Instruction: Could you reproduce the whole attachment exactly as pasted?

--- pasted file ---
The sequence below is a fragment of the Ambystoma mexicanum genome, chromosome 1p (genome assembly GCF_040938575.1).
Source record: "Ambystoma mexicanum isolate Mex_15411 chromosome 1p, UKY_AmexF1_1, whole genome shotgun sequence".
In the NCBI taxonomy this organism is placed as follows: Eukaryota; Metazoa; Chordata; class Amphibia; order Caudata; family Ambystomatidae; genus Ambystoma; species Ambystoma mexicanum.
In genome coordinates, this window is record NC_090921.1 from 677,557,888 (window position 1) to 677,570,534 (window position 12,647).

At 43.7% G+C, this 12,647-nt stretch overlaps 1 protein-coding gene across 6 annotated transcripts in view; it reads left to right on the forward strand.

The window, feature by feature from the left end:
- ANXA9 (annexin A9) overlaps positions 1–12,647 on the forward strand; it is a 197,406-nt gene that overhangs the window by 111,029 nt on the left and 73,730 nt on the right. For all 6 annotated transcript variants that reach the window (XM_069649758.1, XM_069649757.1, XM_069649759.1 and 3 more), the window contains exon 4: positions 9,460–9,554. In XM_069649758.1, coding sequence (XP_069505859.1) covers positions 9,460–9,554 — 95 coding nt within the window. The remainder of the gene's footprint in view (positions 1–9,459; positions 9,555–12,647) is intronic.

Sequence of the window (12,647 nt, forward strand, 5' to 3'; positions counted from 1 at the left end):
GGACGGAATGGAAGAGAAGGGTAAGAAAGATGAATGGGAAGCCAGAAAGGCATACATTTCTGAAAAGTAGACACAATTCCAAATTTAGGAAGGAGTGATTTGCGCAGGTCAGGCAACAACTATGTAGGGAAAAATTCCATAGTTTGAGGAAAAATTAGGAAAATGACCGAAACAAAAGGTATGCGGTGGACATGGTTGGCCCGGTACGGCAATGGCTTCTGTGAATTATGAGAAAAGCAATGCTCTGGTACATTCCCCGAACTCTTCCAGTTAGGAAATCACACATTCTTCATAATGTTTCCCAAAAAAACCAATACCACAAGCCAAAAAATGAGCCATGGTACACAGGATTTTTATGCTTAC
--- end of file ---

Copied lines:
The sequence below is a fragment of the Ambystoma mexicanum genome, chromosome 1p (genome assembly GCF_040938575.1).
Source record: "Ambystoma mexicanum isolate Mex_15411 chromosome 1p, UKY_AmexF1_1, whole genome shotgun sequence".
In the NCBI taxonomy this organism is placed as follows: Eukaryota; Metazoa; Chordata; class Amphibia; order Caudata; family Ambystomatidae; genus Ambystoma; species Ambystoma mexicanum.
In genome coordinates, this window is record NC_090921.1 from 677,557,888 (window position 1) to 677,570,534 (window position 12,647).

At 43.7% G+C, this 12,647-nt stretch overlaps 1 protein-coding gene across 6 annotated transcripts in view; it reads left to right on the forward strand.

The window, feature by feature from the left end:
- ANXA9 (annexin A9) overlaps positions 1–12,647 on the forward strand; it is a 197,406-nt gene that overhangs the window by 111,029 nt on the left and 73,730 nt on the right. For all 6 annotated transcript variants that reach the window (XM_069649758.1, XM_069649757.1, XM_069649759.1 and 3 more), the window contains exon 4: positions 9,460–9,554. In XM_069649758.1, coding sequence (XP_069505859.1) covers positions 9,460–9,554 — 95 coding nt within the window. The remainder of the gene's footprint in view (positions 1–9,459; positions 9,555–12,647) is intronic.

Sequence of the window (12,647 nt, forward strand, 5' to 3'; positions counted from 1 at the left end):
GGACGGAATGGAAGAGAAGGGTAAGAAAGATGAATGGGAAGCCAGAAAGGCATACATTTCTGAAAAGTAGACACAATTCCAAATTTAGGAAGGAGTGATTTGCGCAGGTCAGGCAACAACTATGTAGGGAAAAATTCCATAGTTTGAGGAAAAATTAGGAAAATGACCGAAACAAAAGGTATGCGGTGGACATGGTTGGCCCGGTACGGCAATGGCTTCTGTGAATTATGAGAAAAGCAATGCTCTGGTACATTCCCCGAACTCTTCCAGTTAGGAAATCACACATTCTTCATAATGTTTCCCAAAAAAACCAATACCACAAGCCAAAAAATGAGCCATGGTACACAGGATTTTTATGCTTAC